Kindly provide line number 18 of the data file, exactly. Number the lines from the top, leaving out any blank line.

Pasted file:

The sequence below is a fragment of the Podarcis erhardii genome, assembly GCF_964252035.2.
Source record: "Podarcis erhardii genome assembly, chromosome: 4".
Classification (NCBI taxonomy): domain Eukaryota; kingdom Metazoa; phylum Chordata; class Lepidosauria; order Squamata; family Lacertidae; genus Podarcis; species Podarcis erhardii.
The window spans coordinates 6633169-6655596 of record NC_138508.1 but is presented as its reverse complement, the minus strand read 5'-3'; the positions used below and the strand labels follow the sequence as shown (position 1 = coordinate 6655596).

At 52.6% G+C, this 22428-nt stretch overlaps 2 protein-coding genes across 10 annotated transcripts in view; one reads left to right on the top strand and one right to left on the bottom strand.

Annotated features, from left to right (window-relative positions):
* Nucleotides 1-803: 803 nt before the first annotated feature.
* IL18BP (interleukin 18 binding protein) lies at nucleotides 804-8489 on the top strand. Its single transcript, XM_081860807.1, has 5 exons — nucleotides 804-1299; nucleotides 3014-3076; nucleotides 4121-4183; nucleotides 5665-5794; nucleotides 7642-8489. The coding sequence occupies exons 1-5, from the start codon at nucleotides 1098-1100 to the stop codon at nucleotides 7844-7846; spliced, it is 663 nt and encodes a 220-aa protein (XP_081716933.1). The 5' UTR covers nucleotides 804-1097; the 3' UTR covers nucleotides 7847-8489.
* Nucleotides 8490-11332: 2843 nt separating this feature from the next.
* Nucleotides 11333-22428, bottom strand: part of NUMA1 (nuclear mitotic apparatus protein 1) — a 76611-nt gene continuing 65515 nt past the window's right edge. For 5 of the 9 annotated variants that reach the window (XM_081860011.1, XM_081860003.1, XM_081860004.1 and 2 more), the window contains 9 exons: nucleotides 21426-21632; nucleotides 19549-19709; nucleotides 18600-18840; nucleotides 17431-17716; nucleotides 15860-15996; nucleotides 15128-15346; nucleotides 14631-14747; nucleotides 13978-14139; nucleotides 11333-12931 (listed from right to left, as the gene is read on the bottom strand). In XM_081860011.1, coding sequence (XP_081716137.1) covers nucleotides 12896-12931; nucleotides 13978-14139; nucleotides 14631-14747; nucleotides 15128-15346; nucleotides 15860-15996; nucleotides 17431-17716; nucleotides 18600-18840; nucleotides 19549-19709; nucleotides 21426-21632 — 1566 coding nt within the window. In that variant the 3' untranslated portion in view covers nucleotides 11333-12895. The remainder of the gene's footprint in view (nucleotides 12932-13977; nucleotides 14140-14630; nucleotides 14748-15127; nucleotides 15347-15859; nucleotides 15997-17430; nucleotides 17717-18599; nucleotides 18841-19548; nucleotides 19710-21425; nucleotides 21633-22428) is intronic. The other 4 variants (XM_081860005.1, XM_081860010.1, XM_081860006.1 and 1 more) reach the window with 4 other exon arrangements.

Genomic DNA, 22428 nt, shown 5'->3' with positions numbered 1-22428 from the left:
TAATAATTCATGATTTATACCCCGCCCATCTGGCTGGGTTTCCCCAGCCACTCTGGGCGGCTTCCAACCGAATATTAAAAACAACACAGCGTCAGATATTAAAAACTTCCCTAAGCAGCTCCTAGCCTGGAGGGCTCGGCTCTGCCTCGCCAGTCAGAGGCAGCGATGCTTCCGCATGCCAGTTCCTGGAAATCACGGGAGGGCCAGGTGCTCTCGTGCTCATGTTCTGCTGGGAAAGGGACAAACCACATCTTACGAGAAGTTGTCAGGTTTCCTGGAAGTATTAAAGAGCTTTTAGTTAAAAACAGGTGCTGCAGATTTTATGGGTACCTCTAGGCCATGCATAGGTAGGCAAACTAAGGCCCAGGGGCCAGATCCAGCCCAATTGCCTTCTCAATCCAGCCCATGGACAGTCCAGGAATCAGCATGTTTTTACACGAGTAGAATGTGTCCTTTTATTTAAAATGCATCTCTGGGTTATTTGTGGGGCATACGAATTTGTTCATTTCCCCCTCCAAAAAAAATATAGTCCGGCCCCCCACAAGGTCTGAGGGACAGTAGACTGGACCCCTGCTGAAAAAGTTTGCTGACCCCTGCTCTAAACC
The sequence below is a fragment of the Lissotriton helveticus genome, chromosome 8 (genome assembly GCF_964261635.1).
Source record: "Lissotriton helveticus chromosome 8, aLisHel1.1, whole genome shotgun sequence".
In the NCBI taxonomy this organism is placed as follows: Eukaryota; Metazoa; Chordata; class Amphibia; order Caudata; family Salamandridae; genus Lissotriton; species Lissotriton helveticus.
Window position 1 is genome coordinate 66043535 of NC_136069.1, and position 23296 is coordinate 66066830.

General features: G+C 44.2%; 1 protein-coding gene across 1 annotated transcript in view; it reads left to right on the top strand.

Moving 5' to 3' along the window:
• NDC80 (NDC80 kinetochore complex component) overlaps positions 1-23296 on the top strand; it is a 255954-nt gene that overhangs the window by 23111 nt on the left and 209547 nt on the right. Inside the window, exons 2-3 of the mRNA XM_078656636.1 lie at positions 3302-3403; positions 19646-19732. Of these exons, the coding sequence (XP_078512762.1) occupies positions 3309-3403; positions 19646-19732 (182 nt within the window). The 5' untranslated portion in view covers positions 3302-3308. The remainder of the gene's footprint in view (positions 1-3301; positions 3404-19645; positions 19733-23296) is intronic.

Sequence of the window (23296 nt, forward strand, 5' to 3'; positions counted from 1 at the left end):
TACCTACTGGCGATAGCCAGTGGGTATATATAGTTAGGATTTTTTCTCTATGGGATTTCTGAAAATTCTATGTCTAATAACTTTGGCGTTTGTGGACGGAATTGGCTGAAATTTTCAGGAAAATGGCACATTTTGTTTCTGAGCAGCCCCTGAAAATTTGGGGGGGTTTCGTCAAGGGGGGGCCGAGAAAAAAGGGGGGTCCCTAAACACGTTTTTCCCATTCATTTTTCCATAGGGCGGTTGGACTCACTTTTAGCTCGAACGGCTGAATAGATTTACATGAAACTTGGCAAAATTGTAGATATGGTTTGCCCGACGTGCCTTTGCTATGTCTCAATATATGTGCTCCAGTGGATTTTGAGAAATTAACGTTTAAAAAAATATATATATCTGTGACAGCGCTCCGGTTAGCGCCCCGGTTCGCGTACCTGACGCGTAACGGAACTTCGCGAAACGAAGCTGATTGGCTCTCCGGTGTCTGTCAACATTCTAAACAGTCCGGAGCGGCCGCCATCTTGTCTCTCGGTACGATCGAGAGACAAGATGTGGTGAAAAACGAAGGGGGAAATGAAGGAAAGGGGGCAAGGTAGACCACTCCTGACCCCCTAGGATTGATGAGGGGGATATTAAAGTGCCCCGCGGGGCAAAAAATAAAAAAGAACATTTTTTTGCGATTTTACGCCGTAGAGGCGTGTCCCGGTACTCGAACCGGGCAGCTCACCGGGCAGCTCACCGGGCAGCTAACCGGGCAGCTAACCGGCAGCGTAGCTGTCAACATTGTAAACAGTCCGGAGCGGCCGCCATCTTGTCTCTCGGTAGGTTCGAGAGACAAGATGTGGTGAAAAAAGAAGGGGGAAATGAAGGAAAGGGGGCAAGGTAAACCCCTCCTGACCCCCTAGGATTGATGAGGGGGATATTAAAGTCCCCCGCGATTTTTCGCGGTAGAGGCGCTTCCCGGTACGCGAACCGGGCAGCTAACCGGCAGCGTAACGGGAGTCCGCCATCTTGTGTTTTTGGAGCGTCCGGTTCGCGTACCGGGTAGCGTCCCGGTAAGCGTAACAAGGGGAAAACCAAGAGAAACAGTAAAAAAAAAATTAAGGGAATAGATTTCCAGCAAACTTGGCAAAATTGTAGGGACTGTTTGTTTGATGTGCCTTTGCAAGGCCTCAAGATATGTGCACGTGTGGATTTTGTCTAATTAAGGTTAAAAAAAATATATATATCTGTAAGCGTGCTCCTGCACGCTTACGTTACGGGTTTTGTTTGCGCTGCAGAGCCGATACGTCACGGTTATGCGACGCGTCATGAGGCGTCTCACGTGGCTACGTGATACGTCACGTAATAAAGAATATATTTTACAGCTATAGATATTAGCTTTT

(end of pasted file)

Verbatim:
Moving 5' to 3' along the window: